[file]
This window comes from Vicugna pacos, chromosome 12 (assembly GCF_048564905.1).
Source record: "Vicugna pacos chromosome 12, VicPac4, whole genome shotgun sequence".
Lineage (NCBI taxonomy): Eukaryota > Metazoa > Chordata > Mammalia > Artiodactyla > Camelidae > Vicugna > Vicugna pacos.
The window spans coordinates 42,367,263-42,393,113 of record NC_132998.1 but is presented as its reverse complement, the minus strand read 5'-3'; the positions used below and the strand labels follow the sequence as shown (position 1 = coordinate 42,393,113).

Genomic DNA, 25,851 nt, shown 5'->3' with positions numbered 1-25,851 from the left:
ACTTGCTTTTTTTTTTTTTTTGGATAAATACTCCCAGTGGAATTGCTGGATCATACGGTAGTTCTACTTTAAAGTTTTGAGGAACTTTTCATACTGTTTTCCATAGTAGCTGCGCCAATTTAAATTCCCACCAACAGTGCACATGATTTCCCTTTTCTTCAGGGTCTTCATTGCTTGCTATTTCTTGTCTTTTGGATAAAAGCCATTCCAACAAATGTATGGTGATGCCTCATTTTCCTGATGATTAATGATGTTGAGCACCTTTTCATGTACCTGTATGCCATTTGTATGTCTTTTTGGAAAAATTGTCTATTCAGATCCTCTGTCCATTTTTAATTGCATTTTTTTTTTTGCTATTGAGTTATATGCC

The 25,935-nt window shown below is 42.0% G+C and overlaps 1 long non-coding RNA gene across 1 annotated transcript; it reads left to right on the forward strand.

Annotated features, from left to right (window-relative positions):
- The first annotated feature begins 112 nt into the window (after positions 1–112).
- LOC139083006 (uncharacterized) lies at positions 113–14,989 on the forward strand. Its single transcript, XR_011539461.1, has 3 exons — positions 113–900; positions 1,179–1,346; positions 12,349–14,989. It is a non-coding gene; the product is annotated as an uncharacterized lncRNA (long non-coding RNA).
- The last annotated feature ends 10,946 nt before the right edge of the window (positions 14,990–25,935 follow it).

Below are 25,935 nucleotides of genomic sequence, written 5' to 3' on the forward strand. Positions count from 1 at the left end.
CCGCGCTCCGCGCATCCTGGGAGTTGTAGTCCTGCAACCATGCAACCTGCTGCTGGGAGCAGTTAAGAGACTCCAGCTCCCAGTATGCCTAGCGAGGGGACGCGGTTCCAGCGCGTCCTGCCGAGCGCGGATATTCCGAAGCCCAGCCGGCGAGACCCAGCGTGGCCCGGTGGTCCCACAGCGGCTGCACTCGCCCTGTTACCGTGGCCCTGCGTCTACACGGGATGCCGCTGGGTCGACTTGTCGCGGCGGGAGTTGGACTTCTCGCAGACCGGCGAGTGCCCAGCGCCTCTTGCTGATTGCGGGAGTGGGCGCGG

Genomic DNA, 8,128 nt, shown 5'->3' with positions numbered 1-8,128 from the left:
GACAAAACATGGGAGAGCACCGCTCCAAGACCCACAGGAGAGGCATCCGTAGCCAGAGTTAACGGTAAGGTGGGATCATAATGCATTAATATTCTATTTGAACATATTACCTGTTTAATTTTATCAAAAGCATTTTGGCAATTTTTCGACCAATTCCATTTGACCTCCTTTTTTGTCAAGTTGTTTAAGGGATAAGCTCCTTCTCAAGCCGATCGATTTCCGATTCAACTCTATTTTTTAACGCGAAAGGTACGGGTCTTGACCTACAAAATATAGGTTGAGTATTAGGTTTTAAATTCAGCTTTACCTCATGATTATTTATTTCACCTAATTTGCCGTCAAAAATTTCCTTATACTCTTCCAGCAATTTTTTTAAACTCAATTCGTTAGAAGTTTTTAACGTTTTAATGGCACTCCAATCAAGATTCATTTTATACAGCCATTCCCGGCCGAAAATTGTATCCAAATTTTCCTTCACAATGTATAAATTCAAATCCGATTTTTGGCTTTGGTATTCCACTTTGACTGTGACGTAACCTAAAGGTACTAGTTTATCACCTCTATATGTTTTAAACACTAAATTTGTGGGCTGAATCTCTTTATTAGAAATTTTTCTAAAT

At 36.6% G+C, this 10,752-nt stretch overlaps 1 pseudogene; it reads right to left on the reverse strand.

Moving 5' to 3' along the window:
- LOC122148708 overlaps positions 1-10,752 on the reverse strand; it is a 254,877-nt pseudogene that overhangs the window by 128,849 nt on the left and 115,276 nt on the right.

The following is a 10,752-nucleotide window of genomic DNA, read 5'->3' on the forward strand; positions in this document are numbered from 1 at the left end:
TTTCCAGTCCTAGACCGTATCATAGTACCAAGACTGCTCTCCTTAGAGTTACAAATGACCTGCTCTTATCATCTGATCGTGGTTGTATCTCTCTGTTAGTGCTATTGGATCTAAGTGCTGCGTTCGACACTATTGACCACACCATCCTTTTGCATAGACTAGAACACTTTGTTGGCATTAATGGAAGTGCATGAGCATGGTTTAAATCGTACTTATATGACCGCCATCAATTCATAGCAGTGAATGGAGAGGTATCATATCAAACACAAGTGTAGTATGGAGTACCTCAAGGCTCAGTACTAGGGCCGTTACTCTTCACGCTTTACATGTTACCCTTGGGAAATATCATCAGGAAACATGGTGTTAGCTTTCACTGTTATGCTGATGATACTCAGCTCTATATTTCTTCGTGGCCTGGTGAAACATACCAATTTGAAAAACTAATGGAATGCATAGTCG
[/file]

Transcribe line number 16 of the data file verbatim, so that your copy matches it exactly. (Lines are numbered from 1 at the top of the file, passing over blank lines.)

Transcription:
At 36.6% G+C, this 10,752-nt stretch overlaps 1 pseudogene; it reads right to left on the reverse strand.